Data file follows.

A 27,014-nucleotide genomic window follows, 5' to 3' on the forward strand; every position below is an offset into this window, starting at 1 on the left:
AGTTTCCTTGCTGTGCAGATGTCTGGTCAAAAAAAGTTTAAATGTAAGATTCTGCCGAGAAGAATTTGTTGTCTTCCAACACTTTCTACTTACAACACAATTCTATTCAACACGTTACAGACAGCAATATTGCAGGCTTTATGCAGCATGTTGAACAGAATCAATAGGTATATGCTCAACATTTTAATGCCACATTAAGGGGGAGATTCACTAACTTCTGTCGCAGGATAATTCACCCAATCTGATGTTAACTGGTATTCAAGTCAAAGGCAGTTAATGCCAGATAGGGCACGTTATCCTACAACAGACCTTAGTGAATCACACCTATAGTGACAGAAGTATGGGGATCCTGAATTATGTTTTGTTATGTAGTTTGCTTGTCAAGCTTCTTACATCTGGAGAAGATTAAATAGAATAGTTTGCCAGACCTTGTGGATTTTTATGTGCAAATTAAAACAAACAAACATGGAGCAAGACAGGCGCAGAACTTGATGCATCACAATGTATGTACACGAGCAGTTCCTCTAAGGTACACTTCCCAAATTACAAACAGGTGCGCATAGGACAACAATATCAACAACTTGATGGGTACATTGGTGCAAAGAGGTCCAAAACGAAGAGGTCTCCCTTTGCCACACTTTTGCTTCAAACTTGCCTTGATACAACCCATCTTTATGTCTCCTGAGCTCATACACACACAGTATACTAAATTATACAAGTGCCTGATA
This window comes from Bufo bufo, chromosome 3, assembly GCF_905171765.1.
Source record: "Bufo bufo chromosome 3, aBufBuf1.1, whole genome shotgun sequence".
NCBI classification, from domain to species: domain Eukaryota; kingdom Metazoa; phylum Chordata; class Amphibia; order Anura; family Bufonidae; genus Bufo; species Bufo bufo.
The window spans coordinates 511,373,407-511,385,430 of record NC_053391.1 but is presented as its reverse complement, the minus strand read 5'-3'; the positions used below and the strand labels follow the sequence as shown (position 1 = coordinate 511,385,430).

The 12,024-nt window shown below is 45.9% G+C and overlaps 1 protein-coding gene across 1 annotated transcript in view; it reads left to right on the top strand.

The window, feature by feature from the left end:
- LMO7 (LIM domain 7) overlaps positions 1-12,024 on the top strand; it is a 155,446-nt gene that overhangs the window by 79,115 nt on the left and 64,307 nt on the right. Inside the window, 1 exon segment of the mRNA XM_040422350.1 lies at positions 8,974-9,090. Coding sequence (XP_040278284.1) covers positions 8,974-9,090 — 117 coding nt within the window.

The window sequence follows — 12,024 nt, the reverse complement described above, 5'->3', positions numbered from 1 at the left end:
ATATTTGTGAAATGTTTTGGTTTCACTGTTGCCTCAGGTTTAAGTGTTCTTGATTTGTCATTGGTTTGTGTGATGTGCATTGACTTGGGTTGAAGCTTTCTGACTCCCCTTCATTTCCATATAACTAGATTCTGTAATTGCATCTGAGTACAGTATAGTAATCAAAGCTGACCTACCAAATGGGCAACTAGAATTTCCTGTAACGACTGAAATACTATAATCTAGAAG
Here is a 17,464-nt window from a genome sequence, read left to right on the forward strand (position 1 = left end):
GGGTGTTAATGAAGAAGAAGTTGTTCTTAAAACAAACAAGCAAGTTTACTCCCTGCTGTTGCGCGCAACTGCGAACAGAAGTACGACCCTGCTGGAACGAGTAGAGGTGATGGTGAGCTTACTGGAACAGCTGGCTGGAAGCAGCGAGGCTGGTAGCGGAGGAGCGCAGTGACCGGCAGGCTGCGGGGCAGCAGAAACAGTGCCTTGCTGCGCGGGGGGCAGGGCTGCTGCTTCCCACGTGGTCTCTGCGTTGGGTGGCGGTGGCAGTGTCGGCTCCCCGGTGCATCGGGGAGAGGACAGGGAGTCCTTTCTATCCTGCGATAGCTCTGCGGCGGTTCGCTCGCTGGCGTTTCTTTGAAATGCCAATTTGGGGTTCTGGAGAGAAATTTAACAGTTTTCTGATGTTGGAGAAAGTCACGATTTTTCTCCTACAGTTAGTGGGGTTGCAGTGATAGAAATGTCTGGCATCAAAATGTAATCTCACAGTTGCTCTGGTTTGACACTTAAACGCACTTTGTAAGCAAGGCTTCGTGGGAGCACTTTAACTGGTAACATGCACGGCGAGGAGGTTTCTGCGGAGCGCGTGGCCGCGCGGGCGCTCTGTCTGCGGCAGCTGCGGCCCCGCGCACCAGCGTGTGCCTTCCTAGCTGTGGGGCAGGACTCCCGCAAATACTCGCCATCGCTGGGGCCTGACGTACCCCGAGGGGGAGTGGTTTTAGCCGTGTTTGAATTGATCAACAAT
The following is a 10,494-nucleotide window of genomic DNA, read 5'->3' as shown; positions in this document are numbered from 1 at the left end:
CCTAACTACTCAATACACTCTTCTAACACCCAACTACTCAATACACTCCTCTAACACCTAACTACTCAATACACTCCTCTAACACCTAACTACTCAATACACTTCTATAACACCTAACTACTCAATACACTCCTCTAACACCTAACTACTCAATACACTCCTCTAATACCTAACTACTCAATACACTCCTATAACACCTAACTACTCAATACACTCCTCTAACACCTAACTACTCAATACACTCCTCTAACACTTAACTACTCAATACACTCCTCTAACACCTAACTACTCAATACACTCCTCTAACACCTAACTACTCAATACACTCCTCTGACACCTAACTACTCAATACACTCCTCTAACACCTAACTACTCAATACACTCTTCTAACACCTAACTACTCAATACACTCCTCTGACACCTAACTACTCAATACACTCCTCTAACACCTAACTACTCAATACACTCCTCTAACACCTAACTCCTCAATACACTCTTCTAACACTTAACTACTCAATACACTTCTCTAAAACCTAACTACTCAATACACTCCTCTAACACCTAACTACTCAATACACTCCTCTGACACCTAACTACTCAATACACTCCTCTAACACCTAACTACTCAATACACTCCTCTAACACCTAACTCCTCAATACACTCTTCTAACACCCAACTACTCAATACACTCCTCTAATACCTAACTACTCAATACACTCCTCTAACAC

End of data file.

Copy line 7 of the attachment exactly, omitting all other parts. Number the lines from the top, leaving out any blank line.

The 12,024-nt window shown below is 45.9% G+C and overlaps 1 protein-coding gene across 1 annotated transcript in view; it reads left to right on the top strand.